This is typical of so-called “open source” licenses, where works are made widely and freely available for reuse at no charge. The original version 1.0 of the Creative Commons licenses contained a warranty, but we ultimately concluded that, as with “open source” licenses, warranties and indemnities are best determined separately by private bargain, so that each licensor and licensee can determine the appropriate allocation of risk and reward for their unique situation. One option thus would be to use private contract to obtain a warranty and indemnification from the licensor, although it is likely that the licensor would charge for this benefit.

As a result of the warranty disclaimer, before using a Creative Commons licensed work, you should satisfy yourself that the person has all the necessary rights to make the work available under a Creative Commons license. You should know that if you are wrong, you could be liable for copyright infringement based on your use of the work.

You should learn about what rights need to be cleared and when a fair use or fair dealing defense may be available. It could be that the licensor is relying on the fair use or fair dealing doctrine, but depending on the circumstances, that legal defense may or may not actually protect her (or you). You should educate yourself about the various rights that may be implicated in a copyrighted work, because creative works often incorporate multiple elements such as, for example, underlying stories and characters, recorded sound and song lyrics. If the work contains recognizable third-party content, it may be advisable to independently verify that it has been authorized for reuse under a Creative Commons license.

The result of this is that you should always use your informed good judgment, and you may want to obtain legal advice.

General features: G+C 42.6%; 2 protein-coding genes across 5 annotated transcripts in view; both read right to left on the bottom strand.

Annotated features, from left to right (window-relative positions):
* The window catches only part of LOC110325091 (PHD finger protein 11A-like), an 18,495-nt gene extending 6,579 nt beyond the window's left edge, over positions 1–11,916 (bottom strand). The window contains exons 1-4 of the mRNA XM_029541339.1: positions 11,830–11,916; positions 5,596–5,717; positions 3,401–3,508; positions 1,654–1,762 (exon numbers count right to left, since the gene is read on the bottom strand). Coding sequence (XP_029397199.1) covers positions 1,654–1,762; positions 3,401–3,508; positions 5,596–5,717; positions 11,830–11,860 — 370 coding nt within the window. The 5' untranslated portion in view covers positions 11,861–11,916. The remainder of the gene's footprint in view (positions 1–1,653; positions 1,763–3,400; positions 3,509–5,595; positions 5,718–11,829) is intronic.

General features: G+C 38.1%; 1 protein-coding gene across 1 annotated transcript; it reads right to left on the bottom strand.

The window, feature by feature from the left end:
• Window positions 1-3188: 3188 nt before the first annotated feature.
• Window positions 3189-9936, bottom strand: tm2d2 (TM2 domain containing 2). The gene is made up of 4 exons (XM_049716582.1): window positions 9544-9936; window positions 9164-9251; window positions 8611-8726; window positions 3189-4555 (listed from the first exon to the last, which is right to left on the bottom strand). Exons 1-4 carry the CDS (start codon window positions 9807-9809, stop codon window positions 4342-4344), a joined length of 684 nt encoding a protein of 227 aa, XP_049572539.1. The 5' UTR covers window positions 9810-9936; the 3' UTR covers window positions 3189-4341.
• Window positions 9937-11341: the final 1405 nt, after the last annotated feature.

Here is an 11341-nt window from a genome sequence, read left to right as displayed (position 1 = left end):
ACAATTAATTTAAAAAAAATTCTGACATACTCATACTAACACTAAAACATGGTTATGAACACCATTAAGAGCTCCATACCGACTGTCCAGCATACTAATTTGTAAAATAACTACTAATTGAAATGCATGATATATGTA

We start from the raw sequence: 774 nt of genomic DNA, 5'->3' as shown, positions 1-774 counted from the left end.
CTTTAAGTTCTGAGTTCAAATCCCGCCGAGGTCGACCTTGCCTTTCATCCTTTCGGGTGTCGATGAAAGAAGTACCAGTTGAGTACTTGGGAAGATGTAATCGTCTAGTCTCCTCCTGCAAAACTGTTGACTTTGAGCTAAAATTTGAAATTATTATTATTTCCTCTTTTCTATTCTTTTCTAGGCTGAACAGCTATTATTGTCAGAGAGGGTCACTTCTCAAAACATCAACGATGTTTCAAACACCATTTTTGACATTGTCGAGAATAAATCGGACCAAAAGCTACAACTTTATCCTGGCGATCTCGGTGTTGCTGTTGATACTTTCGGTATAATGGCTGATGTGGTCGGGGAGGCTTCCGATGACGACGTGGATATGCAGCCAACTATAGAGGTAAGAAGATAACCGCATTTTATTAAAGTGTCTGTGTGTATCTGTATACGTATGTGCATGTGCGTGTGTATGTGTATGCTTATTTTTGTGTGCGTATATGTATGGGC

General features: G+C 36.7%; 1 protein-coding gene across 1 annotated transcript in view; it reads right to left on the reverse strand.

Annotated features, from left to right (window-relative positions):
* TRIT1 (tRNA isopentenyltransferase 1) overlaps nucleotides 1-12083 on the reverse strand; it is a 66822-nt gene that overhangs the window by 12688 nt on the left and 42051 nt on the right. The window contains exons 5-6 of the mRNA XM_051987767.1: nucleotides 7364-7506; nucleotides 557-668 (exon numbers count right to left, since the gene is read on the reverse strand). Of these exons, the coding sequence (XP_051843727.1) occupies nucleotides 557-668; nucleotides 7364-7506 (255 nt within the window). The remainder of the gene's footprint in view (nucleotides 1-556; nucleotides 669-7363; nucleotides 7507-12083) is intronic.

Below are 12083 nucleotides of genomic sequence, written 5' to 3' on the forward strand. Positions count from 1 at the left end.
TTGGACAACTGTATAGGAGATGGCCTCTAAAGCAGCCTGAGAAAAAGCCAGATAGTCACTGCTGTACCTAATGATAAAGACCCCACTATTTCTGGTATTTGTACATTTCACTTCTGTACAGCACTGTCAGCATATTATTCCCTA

How do I properly attribute a Creative Commons licensed work?

The proper way of accrediting your use of a work when you're making a verbatim use is: (1) to keep intact any copyright notices for the Work; (2) credit the author, licensor and/or other parties (such as a wiki or journal) in the manner they specify; (3) the title of the Work; and (4) the Uniform Resource Identifier for the work if specified by the author and/or licensor.

You also need to provide the Uniform Resource Locator for the Creative Commons license that applies to the work, together with each copy of the work that you make available.

If you are making a derivative use of a work licensed under one of our core licenses or under the Developing Nations license, in addition to the above, you need to identify that your work is a derivative work, ie. “This is a Finnish translation of the [original work] by [author]” or “Screenplay based on [original work] by [author].”

What is a derivative work?

A derivative work is a work that is based on another work but is not an exact, verbatim copy. What this means exactly and comprehensively is the subject of many law journal articles and much debate and pontification. In general, a translation from one language to another or a film version of a book are examples of derivative works.